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Crispy Chickpea Kale Salad Recipe


Crispy Chickpea Kale Salad Recipe

Credit: Lisa Guy

Green leafy vegetables like kale are a good plant-based source of iron. Iron is an extremely important trace mineral that plays many essential roles in the body. We need a constant supply of iron through our diet for good health and prevention of disease. The brassica vegetable, kale, is also abundant in sulphur-containing compounds which help boost liver detoxification and help reduce the risk of cancer.

Serves: 4

GF, VG

Ingredients

Method

  • ¾ cup cooked chickpeas
  • 1 tbsp olive oil
  • ¼ tsp garlic powder
  • ¼ tsp chilli powder
  • ½ tsp coriander
  • ½ tsp cumin
  • Pinch sea salt
  • 2 big handfuls kale, remove stem & roughly chop
  • ¼ cup toasted nuts (hazelnut, walnut, almond, pistachio)
  • Handful crumbled feta or goats cheese
  • Dressing
  • 3 tbsp tahini
  • Juice 1 lemon
  • 1 tsp raw honey or 100% maple syrup for vegan option
  • Pinch sea salt
  1. Pat dry chickpeas to remove any excess moisture.
  2. Add a little olive oil to a medium frying pan over medium heat. Add chickpeas, garlic, chilli, coriander, cumin and sea salt and cook until crispy.
  3. Combine dressing ingredients in a jar. Add water until you have desired thickness.
  4. Place kale in a salad bowl and toss through some salad dressing. If your kale is thick, massage it first with a little olive oil and lemon juice to soften it up.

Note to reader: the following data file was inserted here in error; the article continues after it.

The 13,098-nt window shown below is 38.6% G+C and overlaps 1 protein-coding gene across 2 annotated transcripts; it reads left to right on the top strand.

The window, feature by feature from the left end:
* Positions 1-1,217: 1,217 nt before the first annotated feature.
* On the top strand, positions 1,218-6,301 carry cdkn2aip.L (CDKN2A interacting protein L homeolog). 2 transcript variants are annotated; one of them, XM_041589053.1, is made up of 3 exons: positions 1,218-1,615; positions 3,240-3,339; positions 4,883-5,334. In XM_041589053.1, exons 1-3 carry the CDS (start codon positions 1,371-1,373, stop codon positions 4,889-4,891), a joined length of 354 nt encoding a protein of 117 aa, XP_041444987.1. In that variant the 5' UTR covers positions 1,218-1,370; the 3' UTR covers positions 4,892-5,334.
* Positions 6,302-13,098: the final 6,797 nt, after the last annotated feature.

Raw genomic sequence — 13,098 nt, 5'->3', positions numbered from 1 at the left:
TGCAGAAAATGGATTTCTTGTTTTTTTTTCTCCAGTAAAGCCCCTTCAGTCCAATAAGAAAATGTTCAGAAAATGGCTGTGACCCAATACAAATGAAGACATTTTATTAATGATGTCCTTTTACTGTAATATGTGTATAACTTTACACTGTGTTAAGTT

5. Top kale with crispy chickpeas, toasted nuts and cheese and gently toss.



 

Lisa Guy

Lisa Guy is a respected Sydney-based naturopath, author and passionate foodie with 16 years of clinical experience. She runs a naturopathic clinic in Rose Bay called Art of Healing and is the founder of Bodhi Organic Tea.

Lisa is a great believer that good wholesome food is one of the greatest pleasures in life and the foundation of good health. Lisa encourages her clients to get back to eating what nature intended: good, clean, wholesome food that’s nutrient-rich and free from high levels of sugars, harmful fats, artificial additives and pesticides. Her aim is to change the way people eat, cook and think about food.

Lisa is an avid health writer, being a regular contributor to The Sunday Telegraph's Body and Soul, and leading magazines including WellBeing. Lisa is an author of five books to date, including My Goodness: all you need to know about children’s health and nutrition , Pregnancy Essentials, Heal Yourself, Listen to your Body and Healthy Skin Diet .